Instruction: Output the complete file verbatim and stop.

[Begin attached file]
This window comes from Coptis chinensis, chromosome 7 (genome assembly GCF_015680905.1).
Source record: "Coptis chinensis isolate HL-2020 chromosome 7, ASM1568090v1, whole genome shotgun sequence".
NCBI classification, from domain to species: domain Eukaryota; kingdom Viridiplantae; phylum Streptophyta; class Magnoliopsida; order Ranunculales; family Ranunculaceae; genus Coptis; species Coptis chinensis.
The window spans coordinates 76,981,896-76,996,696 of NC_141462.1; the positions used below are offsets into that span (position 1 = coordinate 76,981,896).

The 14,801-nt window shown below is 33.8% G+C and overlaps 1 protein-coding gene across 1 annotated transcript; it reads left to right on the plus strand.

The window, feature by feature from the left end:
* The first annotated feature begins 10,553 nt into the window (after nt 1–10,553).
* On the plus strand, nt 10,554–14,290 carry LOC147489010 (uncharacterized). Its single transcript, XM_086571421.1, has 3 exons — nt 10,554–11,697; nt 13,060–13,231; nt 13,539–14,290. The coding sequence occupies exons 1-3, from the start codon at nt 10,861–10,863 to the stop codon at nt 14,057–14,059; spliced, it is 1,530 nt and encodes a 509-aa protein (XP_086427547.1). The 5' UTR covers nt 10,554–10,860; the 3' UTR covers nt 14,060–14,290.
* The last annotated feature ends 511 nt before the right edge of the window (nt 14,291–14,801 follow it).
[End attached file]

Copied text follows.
This window comes from Coptis chinensis, chromosome 7 (genome assembly GCF_015680905.1).
Source record: "Coptis chinensis isolate HL-2020 chromosome 7, ASM1568090v1, whole genome shotgun sequence".
NCBI classification, from domain to species: domain Eukaryota; kingdom Viridiplantae; phylum Streptophyta; class Magnoliopsida; order Ranunculales; family Ranunculaceae; genus Coptis; species Coptis chinensis.
The window spans coordinates 76,981,896-76,996,696 of NC_141462.1; the positions used below are offsets into that span (position 1 = coordinate 76,981,896).

The 14,801-nt window shown below is 33.8% G+C and overlaps 1 protein-coding gene across 1 annotated transcript; it reads left to right on the plus strand.

The window, feature by feature from the left end:
* The first annotated feature begins 10,553 nt into the window (after nt 1–10,553).
* On the plus strand, nt 10,554–14,290 carry LOC147489010 (uncharacterized). Its single transcript, XM_086571421.1, has 3 exons — nt 10,554–11,697; nt 13,060–13,231; nt 13,539–14,290. The coding sequence occupies exons 1-3, from the start codon at nt 10,861–10,863 to the stop codon at nt 14,057–14,059; spliced, it is 1,530 nt and encodes a 509-aa protein (XP_086427547.1). The 5' UTR covers nt 10,554–10,860; the 3' UTR covers nt 14,060–14,290.
* The last annotated feature ends 511 nt before the right edge of the window (nt 14,291–14,801 follow it).